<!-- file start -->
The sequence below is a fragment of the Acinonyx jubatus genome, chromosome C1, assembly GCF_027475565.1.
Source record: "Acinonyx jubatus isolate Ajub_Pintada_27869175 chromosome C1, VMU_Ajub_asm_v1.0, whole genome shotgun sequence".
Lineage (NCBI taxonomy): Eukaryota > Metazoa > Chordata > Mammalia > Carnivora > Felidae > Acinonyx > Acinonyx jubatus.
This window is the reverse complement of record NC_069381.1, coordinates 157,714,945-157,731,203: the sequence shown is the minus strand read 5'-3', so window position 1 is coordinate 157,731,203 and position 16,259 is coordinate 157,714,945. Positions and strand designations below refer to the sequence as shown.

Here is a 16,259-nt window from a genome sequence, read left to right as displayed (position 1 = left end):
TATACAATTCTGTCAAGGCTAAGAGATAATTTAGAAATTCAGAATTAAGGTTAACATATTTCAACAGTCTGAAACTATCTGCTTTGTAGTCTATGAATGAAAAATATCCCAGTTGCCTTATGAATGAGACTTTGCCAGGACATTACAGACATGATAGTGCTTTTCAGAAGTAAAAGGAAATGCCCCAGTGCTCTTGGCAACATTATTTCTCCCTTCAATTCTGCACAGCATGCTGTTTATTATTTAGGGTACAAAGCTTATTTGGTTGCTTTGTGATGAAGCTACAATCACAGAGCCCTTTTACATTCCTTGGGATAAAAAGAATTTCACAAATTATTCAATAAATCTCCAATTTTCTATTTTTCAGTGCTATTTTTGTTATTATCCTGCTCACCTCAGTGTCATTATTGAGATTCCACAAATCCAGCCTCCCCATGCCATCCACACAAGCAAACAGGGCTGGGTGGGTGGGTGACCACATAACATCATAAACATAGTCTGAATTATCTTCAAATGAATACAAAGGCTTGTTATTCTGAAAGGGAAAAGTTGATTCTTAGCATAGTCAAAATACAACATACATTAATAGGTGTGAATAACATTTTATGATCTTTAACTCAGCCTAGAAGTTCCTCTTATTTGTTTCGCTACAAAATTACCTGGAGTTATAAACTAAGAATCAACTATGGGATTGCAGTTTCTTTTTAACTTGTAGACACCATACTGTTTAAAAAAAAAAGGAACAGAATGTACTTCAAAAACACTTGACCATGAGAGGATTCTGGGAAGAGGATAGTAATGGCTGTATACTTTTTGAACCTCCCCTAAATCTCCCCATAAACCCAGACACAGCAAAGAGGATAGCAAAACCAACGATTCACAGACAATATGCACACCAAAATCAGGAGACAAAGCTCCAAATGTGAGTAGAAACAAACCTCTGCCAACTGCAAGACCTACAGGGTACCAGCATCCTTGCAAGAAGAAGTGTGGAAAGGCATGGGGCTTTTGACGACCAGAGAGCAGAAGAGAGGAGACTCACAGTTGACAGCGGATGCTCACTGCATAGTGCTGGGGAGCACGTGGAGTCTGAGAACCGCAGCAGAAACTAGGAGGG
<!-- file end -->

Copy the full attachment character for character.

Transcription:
The sequence below is a fragment of the Acinonyx jubatus genome, chromosome C1, assembly GCF_027475565.1.
Source record: "Acinonyx jubatus isolate Ajub_Pintada_27869175 chromosome C1, VMU_Ajub_asm_v1.0, whole genome shotgun sequence".
Lineage (NCBI taxonomy): Eukaryota > Metazoa > Chordata > Mammalia > Carnivora > Felidae > Acinonyx > Acinonyx jubatus.
This window is the reverse complement of record NC_069381.1, coordinates 157,714,945-157,731,203: the sequence shown is the minus strand read 5'-3', so window position 1 is coordinate 157,731,203 and position 16,259 is coordinate 157,714,945. Positions and strand designations below refer to the sequence as shown.

Here is a 16,259-nt window from a genome sequence, read left to right as displayed (position 1 = left end):
TATACAATTCTGTCAAGGCTAAGAGATAATTTAGAAATTCAGAATTAAGGTTAACATATTTCAACAGTCTGAAACTATCTGCTTTGTAGTCTATGAATGAAAAATATCCCAGTTGCCTTATGAATGAGACTTTGCCAGGACATTACAGACATGATAGTGCTTTTCAGAAGTAAAAGGAAATGCCCCAGTGCTCTTGGCAACATTATTTCTCCCTTCAATTCTGCACAGCATGCTGTTTATTATTTAGGGTACAAAGCTTATTTGGTTGCTTTGTGATGAAGCTACAATCACAGAGCCCTTTTACATTCCTTGGGATAAAAAGAATTTCACAAATTATTCAATAAATCTCCAATTTTCTATTTTTCAGTGCTATTTTTGTTATTATCCTGCTCACCTCAGTGTCATTATTGAGATTCCACAAATCCAGCCTCCCCATGCCATCCACACAAGCAAACAGGGCTGGGTGGGTGGGTGACCACATAACATCATAAACATAGTCTGAATTATCTTCAAATGAATACAAAGGCTTGTTATTCTGAAAGGGAAAAGTTGATTCTTAGCATAGTCAAAATACAACATACATTAATAGGTGTGAATAACATTTTATGATCTTTAACTCAGCCTAGAAGTTCCTCTTATTTGTTTCGCTACAAAATTACCTGGAGTTATAAACTAAGAATCAACTATGGGATTGCAGTTTCTTTTTAACTTGTAGACACCATACTGTTTAAAAAAAAAAGGAACAGAATGTACTTCAAAAACACTTGACCATGAGAGGATTCTGGGAAGAGGATAGTAATGGCTGTATACTTTTTGAACCTCCCCTAAATCTCCCCATAAACCCAGACACAGCAAAGAGGATAGCAAAACCAACGATTCACAGACAATATGCACACCAAAATCAGGAGACAAAGCTCCAAATGTGAGTAGAAACAAACCTCTGCCAACTGCAAGACCTACAGGGTACCAGCATCCTTGCAAGAAGAAGTGTGGAAAGGCATGGGGCTTTTGACGACCAGAGAGCAGAAGAGAGGAGACTCACAGTTGACAGCGGATGCTCACTGCATAGTGCTGGGGAGCACGTGGAGTCTGAGAACCGCAGCAGAAACTAGGAGGG